Accelerating social and technological developments take place in the world's northern regions. These developments are challenged by uncertainties in terms of climate and changes in societal needs in the form of water, energy, natural resources development, and recreation development. Other hydrological processes are more important in the north than at lower latitudes. The hydrological processes are dominated by snow, ice, and permafrost. The climatic observational networks are sparse. Since rather little research had been performed and the knowledge about these processes was limited, the Regional Working Group of Northern Research Basins (NRB) was established in 1975 as part of the International Hydrological Program with the objective of gaining a better understanding of the hydrology in a cold climate. The collection of data is an important part of the NRB-program, providing these data for analysis and synthesis. Climate variations and climate change are strongly noticed in the north. The hydrological response to these changes is an important part of the studies.

The official participating countries of NRB are the circumpolar ones: Canada, Denmark, Finland, Iceland, Norway, Russia, Sweden, and the USA. The hydrological processes on high altitudes are similar to those on high latitudes. Therefore, the UK, Japan, Germany, and Switzerland are associated.

The NRB's activities include the organization of NRB symposia every 2nd year. The first NRB workshop was held in 1975 at the village Edefors at the Lule River in Sweden. The 19th NRB Symposium/Workshop was held in south-central Alaska on 11–17 August 2013. The symposium was organized by the Water and Environmental Research Institute, University of Alaska with Dr Sveta Stuefer as leader of the organization committee.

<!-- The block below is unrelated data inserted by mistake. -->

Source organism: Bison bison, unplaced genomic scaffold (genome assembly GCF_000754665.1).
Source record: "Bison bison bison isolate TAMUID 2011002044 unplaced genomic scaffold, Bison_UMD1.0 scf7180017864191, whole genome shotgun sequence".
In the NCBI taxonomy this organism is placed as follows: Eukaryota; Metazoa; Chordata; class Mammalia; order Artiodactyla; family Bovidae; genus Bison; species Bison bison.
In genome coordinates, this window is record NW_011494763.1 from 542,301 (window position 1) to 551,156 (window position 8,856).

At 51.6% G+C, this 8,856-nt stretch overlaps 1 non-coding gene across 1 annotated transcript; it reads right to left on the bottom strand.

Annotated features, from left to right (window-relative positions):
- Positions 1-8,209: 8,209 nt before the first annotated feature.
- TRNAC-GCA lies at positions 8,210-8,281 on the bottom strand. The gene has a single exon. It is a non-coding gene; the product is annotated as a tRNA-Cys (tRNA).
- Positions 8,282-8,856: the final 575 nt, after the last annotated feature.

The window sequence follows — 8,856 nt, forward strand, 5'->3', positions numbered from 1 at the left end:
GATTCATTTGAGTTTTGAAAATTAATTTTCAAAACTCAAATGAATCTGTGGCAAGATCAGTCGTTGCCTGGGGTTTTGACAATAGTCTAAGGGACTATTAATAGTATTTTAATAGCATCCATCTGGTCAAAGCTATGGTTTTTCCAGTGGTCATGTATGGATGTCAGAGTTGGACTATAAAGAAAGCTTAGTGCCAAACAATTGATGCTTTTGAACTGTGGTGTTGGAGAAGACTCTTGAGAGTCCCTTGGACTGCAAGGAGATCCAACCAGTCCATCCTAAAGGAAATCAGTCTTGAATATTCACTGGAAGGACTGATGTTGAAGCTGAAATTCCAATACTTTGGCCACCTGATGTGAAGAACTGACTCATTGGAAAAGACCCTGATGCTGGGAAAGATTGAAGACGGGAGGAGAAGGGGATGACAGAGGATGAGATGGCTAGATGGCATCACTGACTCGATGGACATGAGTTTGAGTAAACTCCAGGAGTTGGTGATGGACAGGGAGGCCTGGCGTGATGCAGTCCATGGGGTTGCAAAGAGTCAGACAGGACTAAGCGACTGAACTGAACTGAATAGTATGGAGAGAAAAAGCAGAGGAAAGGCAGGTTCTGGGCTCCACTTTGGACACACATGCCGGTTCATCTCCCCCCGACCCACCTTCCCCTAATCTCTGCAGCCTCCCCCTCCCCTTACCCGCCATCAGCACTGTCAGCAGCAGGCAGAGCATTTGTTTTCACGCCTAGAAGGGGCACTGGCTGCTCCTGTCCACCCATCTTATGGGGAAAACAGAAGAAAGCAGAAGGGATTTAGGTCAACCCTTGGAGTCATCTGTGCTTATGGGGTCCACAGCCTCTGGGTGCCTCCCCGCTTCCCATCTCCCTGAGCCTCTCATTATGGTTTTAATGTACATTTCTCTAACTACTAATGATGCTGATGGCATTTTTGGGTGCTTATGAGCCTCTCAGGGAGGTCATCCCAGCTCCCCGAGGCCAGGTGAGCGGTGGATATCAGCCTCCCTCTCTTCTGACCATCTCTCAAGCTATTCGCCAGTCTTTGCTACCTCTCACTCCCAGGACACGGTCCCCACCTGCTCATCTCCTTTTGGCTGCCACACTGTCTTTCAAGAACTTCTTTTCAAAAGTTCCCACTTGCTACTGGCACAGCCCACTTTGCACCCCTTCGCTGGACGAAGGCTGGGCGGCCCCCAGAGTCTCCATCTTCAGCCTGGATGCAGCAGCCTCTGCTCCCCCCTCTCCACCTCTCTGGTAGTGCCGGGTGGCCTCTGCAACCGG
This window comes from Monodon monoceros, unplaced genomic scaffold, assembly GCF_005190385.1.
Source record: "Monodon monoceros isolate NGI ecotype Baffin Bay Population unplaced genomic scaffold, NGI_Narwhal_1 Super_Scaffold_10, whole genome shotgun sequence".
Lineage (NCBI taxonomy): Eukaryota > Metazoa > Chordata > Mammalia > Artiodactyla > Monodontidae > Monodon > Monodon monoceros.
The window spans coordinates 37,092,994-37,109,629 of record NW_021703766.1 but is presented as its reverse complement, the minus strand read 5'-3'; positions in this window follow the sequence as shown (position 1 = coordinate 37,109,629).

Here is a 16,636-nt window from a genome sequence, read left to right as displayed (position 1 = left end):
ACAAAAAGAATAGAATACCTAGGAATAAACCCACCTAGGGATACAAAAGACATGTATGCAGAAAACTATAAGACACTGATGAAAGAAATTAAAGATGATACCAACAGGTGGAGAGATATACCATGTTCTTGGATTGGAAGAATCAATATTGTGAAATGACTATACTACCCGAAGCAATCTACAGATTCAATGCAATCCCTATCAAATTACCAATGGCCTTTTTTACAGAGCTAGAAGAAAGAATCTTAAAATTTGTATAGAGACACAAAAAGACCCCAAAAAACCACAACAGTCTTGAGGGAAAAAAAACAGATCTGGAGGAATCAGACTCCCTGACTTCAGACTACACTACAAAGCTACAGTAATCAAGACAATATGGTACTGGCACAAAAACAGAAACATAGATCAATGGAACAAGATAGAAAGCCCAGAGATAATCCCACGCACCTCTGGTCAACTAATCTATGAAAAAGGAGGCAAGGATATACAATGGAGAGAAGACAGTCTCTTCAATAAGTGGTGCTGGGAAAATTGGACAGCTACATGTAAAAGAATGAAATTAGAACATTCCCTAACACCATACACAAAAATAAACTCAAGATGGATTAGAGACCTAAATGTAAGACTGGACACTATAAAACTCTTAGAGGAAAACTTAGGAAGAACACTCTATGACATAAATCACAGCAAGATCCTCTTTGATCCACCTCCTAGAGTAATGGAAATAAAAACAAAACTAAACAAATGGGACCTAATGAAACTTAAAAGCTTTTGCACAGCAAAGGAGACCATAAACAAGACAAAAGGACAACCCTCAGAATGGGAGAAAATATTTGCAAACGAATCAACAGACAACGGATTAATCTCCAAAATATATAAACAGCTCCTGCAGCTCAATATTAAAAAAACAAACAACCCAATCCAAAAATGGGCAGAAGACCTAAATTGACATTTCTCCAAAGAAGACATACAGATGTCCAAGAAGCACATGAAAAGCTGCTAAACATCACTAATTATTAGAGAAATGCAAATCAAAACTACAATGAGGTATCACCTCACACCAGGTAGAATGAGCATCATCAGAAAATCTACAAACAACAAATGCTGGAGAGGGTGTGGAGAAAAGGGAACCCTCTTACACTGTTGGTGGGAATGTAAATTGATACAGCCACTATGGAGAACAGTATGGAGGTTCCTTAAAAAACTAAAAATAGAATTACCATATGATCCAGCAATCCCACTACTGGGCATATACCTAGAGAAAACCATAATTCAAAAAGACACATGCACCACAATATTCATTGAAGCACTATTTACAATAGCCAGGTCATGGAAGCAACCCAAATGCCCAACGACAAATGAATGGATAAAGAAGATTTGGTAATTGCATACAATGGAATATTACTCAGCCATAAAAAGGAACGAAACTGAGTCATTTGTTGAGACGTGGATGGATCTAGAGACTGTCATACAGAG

Since 1988, Hydrology Research has devoted a special issue to NRB. It is believed that NRB's cooperation with Hydrology Research through the publication of fully peer reviewed special issues contributes to a wider dissemination of knowledge about northern hydrology. The theme of the 19th symposium was ‘Water Resources. Developments in a changing environment’. The papers selected for this issue of Hydrology Research deal with variations of snow and river discharge over time and in different environments, the reliability of climatic measurements and the environmental effects of climate variations.

Guest Editor

Lars Bengtsson

Lund University, Sweden